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Cover Art
PRINTED BOOKS
Author Bossaerts, Peter L., 1960-

Title The paradox of asset pricing / Peter Bossaerts.

Published Princeton, N.J. : Princeton University Press, 2002.

Copies

Location Call No. Status
 UniM Giblin Eunson  332.6 BOSS    DUE 26-10-19
Physical description xiii, 170 pages ; 24 cm.
Series Frontiers of economic research.
Frontiers of economic research.
Bibliography Includes bibliographical references and index.
Contents 1 Principles of Asset-Pricing Theory -- 1.2 Stochastic Dynamic Programming 2 -- 1.3 An Application to a Simple Investment-Consumption Problem 8 -- 1.4 A Nontrivial Portfolio Problem 10 -- 1.5 Portfolio Separation 11 -- 1.6 Toward the First Asset-Pricing Model 15 -- 1.7 Consumption-Based Asset-Pricing Models 17 -- 1.8 Asset-Pricing Theory: The Bottom Line 21 -- 1.9 Arrow-Debreu Securities Pricing 22 -- 1.10 Roll's Critique 23 -- 1.11 Time Nonseparable Preferences 24 -- 1.12 Existence of Equilibrium 26 -- 1.13 Price Discovery 28 -- 2 Empirical Methodology -- 2.2 Efficient Markets Hypothesis (EMH) 42 -- 2.3 Violations of the Stationarity Assumption 46 -- 2.4 Inference in a Nonstationary World 53 -- 2.5 Testing the CAPM 55 -- 2.6 Testing Consumption-Based Asset-Pricing Models 63 -- 2.7 Diagnostics: Variance Bounds 66 -- 3 Empirical Evidence in a Nutshell -- 3.2 Empirical Evidence on the CAPM 72 -- 3.3 Hansen-Jagannathan Bounds 83 -- 3.4 GMM Tests of Consumption-Based Models 89 -- 3.5 Cross-Sectional Tests 95 -- 4 Experimental Evidence -- 4.2 A Typical Asset-Pricing Experiment 107 -- 4.3 Theoretical Predictions 110 -- 4.4 Experimental Results 111 -- 4.5 Announced and Perceived Uncertainty 116 -- 4.6 Scale of Experimentation 122 -- 4.7 Formal Tests 124 -- 5 From EMH to Merely Efficient Learning -- 5.2 Bayesian Learning 137 -- 5.3 Digital Option Prices under ELM 140 -- 5.4 Limited Liability Security Prices under ELM 142 -- 5.5 Revisiting an Earlier Example 147 -- 6 Revisiting the Historical Record -- 6.2 U.S. IPO Aftermarket Performance 154.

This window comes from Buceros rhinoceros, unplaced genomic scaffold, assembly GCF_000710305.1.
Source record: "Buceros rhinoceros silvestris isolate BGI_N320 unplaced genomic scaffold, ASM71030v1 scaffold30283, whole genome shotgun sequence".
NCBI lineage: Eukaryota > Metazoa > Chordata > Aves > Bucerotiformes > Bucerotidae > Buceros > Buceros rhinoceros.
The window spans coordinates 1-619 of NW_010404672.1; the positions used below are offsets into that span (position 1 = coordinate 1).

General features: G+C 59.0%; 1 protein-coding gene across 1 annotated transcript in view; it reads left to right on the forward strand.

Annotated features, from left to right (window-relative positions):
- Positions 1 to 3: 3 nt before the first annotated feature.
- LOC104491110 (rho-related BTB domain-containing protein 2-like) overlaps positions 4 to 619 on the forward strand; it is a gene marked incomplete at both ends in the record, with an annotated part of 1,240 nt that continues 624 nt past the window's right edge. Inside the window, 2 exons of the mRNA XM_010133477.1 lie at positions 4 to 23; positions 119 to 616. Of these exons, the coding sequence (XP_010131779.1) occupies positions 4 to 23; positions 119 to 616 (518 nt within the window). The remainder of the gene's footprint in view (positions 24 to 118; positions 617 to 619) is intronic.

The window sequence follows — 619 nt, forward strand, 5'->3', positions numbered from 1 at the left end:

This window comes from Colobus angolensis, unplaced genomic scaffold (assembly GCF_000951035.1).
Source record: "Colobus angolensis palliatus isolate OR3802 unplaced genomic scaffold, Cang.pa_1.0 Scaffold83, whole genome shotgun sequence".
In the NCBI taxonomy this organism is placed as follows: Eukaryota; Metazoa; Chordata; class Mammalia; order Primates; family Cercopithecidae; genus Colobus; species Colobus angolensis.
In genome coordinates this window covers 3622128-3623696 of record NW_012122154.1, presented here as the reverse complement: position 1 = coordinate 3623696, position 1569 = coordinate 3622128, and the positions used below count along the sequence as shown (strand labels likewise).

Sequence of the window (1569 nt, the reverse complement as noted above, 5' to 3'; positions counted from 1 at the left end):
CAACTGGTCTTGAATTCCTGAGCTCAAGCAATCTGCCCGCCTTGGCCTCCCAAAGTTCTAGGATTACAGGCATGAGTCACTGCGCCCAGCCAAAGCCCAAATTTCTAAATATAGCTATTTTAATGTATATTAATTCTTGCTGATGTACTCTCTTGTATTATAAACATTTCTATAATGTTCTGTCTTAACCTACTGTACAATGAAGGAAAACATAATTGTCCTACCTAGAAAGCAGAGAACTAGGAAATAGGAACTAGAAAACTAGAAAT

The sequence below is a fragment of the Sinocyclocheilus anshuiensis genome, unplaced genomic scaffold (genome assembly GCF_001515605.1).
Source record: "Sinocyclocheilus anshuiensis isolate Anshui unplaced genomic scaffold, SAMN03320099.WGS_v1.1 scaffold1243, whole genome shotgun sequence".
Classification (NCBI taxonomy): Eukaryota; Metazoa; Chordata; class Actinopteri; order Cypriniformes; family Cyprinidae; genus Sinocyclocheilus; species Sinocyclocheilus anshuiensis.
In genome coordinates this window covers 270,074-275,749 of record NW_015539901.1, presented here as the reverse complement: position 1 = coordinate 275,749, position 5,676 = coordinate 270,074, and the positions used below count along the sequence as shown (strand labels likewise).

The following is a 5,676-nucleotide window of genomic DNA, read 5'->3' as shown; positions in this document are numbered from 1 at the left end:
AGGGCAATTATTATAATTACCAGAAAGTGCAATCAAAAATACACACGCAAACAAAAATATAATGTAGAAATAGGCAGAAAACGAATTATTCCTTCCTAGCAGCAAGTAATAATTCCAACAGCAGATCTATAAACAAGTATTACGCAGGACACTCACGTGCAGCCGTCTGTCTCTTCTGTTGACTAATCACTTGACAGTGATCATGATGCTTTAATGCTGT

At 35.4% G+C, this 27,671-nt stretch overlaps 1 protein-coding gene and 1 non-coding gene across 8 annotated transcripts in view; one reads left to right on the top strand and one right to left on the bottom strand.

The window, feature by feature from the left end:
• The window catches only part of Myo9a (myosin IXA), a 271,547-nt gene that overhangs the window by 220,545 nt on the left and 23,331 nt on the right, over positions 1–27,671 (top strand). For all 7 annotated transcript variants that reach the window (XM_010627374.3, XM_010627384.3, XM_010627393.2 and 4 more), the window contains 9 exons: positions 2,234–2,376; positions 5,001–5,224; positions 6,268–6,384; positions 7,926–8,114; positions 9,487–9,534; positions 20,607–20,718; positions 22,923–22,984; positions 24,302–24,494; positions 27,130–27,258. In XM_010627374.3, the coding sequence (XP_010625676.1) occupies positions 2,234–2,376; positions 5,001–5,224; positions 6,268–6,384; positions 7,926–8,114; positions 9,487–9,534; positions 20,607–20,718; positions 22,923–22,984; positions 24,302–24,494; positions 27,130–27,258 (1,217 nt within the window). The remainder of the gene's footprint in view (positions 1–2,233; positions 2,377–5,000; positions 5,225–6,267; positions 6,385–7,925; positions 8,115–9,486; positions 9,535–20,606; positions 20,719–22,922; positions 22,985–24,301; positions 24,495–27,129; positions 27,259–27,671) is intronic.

Summary Asset pricing theory abounds with elegant mathematical models. The logic is compelling that the models are widely used in policy, from banking, investments, and corporate finance to government. To what extent, however, can these models predict what actually happens in financial markets? In The Paradox of Asset Pricing, a leading financial researcher argues forcefully that the empirical record is weak at best. Peter Bossaerts undertakes the most thorough, technically sound investigation in many years into the scientific character of the pricing of financial assets. He probes this conundrum by modeling a decidedly volatile phenomenon that, he says, the world of finance has forgotten in its enthusiasm for the efficient markets hypothesis -- speculation.
Bossaerts writes that the existing empirical evidence may be tainted by the assumptions needed to make sense of historical field data or by reanalysis of the same data. To address the first problem, he demonstrates that one central assumption -- that markets are efficient processors of information, that risk is a knowable quantity, and so on -- can be relaxed substantially while retaining core elements of the existing methodology. The new approach brings novel insights to old data. As for the second problem, he proposes that asset pricing theory be studied through experiments in which subjects trade purposely designed assets for real money. This book will be welcomed by finance scholars and all those math- and statistics-minded readers interested in knowing whether there is science beyond the mathematics of finance.
Subject Capital assets pricing model.
Efficient market theory.
Securities.
ISBN 0691090297 (CL : alk. paper)